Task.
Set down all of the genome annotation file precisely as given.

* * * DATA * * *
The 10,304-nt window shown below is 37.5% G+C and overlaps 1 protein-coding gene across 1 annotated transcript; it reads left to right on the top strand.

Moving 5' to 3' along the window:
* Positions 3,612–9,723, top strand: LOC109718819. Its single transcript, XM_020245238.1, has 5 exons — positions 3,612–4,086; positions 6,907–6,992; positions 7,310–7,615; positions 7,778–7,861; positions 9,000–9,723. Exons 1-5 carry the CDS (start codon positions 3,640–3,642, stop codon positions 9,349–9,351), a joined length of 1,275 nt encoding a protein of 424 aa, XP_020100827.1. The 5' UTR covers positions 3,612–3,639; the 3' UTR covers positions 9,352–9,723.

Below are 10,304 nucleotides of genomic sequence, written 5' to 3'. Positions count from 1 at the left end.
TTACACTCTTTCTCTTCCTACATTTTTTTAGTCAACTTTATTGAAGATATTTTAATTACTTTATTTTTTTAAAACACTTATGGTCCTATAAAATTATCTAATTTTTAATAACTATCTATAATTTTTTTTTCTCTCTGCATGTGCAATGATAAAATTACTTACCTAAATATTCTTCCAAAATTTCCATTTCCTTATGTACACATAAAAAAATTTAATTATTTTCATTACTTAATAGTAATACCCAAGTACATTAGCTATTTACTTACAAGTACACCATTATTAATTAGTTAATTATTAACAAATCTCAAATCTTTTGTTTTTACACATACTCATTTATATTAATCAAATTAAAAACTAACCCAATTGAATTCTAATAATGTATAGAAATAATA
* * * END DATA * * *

The 10,304-nt window shown below is 37.5% G+C and overlaps 1 protein-coding gene across 1 annotated transcript; it reads left to right on the top strand.

Moving 5' to 3' along the window:
* Positions 3,612–9,723, top strand: LOC109718819. Its single transcript, XM_020245238.1, has 5 exons — positions 3,612–4,086; positions 6,907–6,992; positions 7,310–7,615; positions 7,778–7,861; positions 9,000–9,723. Exons 1-5 carry the CDS (start codon positions 3,640–3,642, stop codon positions 9,349–9,351), a joined length of 1,275 nt encoding a protein of 424 aa, XP_020100827.1. The 5' UTR covers positions 3,612–3,639; the 3' UTR covers positions 9,352–9,723.

Below are 10,304 nucleotides of genomic sequence, written 5' to 3'. Positions count from 1 at the left end.
TTACACTCTTTCTCTTCCTACATTTTTTTAGTCAACTTTATTGAAGATATTTTAATTACTTTATTTTTTTAAAACACTTATGGTCCTATAAAATTATCTAATTTTTAATAACTATCTATAATTTTTTTTTCTCTCTGCATGTGCAATGATAAAATTACTTACCTAAATATTCTTCCAAAATTTCCATTTCCTTATGTACACATAAAAAAATTTAATTATTTTCATTACTTAATAGTAATACCCAAGTACATTAGCTATTTACTTACAAGTACACCATTATTAATTAGTTAATTATTAACAAATCTCAAATCTTTTGTTTTTACACATACTCATTTATATTAATCAAATTAAAAACTAACCCAATTGAATTCTAATAATGTATAGAAATAATA